Thomas Hardy- Natural Inspiration

ImageMany know Thomas Hardy, a Victorian realist, for his novels like Jude the Obscure and Far From the Madding Crowd.  However, Hardy regarded himself primarily as a poet.  The Darkling Thrush is a stirring account of the inspiration he derived from nature; his thrush, daring to sing amid the cold, dark of winter. Simply Brilliant!  


I leant upon a coppice gate
            When frost was spectre-gray,
And Winter’s dregs made desolate
            The weakening eye of day.
The tangled bine-stems scored the sky
            Like strings of broken lyres,
And all mankind that haunted nigh
            Had sought their household fires./
The land’s sharp features seemed to be
            The Century’s corpse outleant,
His crypt the cloudy canopy,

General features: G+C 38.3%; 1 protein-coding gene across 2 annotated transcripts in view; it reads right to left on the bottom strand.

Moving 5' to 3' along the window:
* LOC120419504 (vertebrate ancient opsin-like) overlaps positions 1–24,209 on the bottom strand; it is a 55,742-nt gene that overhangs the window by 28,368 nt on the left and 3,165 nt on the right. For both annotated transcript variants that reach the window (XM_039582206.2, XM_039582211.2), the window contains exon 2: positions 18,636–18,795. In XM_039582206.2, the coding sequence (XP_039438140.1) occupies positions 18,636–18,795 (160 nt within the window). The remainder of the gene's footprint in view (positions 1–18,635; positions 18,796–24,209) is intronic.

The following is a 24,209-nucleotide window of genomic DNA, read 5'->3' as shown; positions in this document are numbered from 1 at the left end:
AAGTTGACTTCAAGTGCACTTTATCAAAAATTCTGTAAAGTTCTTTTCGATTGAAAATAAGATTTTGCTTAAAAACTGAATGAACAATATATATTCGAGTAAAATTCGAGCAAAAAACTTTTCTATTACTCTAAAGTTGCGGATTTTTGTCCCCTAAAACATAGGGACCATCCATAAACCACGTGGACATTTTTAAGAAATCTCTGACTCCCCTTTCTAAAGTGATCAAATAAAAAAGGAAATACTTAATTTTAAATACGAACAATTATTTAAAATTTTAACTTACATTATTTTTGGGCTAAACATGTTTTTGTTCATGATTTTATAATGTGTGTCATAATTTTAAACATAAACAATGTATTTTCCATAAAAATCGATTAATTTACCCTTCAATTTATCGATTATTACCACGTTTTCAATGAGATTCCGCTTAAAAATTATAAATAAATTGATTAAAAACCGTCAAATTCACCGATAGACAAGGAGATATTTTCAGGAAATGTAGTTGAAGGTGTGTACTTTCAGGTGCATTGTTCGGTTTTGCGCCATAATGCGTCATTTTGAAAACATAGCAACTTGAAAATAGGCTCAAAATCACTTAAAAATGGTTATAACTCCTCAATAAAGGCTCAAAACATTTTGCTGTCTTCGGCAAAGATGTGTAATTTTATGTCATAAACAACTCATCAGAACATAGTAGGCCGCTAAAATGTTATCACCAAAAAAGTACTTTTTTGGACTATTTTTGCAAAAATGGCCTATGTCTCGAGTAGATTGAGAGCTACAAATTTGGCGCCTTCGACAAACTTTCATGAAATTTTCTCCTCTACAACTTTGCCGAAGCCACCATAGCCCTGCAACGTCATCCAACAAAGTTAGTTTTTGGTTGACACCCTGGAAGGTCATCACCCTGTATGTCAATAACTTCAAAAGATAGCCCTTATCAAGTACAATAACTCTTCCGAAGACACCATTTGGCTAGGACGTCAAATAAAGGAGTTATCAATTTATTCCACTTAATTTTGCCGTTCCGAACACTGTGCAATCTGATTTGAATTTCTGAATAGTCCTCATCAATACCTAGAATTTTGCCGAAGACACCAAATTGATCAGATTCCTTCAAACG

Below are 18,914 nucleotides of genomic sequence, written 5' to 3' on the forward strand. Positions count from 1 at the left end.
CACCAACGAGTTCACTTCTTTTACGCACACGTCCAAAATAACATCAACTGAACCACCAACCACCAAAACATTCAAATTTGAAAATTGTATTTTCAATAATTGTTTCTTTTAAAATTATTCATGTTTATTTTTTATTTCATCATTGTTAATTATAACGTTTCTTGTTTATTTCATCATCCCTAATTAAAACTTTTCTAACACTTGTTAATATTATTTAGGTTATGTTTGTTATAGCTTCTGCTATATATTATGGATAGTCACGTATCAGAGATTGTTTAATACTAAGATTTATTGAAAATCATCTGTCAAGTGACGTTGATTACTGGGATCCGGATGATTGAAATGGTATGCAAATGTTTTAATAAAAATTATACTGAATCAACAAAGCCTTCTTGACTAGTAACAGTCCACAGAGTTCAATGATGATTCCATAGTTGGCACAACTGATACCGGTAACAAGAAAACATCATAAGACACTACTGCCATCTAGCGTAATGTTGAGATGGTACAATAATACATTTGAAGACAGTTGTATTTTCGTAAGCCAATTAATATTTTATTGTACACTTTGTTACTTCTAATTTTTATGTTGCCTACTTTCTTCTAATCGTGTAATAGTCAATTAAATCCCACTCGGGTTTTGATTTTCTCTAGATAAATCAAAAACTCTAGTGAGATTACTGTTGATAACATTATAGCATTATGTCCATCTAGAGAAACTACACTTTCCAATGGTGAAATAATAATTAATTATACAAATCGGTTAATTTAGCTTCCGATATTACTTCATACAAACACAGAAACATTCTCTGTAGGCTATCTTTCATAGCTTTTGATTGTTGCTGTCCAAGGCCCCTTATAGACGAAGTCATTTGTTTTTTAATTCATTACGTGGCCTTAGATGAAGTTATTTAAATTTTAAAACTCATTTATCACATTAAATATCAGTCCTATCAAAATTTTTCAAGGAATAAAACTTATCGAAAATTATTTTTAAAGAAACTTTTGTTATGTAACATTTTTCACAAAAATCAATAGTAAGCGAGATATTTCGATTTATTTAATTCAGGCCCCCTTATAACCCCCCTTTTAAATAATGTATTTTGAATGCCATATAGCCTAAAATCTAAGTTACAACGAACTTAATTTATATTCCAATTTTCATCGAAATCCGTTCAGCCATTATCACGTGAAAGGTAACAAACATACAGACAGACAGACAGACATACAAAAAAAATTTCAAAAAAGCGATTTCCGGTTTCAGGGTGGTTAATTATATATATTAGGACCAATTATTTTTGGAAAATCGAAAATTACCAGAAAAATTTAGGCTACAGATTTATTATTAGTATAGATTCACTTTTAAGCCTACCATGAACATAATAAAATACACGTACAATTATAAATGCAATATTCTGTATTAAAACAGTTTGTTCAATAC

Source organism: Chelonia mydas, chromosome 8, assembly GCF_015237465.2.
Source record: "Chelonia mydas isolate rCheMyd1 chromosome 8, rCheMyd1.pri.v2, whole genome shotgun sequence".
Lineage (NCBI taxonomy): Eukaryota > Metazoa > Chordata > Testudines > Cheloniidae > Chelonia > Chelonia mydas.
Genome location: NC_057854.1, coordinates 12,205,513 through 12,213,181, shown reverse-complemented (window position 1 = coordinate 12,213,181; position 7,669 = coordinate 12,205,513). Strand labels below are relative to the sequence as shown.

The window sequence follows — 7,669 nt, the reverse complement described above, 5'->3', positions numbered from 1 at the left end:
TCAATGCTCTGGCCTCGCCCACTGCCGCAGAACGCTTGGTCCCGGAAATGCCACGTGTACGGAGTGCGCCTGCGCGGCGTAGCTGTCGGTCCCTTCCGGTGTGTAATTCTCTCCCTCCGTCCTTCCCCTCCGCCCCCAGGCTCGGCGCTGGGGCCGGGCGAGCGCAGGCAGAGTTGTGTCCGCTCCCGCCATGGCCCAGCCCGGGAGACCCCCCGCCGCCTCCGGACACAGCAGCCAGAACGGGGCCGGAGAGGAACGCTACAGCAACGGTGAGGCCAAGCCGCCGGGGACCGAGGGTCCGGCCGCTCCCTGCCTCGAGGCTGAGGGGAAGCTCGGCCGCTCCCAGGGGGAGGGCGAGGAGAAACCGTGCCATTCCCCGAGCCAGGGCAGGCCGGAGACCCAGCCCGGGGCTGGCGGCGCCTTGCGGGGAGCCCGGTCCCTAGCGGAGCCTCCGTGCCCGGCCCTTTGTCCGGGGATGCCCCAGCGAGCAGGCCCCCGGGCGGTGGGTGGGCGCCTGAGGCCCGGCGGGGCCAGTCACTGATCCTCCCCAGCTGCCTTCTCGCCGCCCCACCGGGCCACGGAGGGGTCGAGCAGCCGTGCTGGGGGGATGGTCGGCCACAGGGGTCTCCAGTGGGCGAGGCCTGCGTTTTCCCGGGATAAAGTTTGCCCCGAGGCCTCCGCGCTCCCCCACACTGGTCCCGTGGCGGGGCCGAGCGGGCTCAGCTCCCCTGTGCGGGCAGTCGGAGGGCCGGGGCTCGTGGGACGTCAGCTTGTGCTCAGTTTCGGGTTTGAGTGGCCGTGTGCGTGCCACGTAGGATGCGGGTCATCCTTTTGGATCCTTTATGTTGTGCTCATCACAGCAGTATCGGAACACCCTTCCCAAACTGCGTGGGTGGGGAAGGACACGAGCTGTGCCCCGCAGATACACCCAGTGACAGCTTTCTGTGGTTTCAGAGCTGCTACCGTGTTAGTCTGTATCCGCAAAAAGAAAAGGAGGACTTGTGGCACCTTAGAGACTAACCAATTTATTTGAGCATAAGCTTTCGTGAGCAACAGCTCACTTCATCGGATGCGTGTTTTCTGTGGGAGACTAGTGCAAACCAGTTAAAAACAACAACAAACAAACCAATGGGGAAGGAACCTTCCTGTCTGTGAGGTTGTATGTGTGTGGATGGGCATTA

The wind his death-lament.
The ancient pulse of germ and birth
            Was shrunken hard and dry,
And every spirit upon earth
            Seemed fervourless as I./
At once a voice arose among
            The bleak twigs overhead
In a full-hearted evensong
            Of joy illimited;
An aged thrush, frail, gaunt and small,
            In blast-beruffled plume,
Had chosen thus to fling his soul
            Upon the growing gloom./
So little cause for carolings
            Of such ecstatic sound
Was written on terrestrial things
            Afar or nigh around,
That I could think there trembling though
            His happy good-night air
Some blessed Hope, wherof he knew
            And I was unaware.

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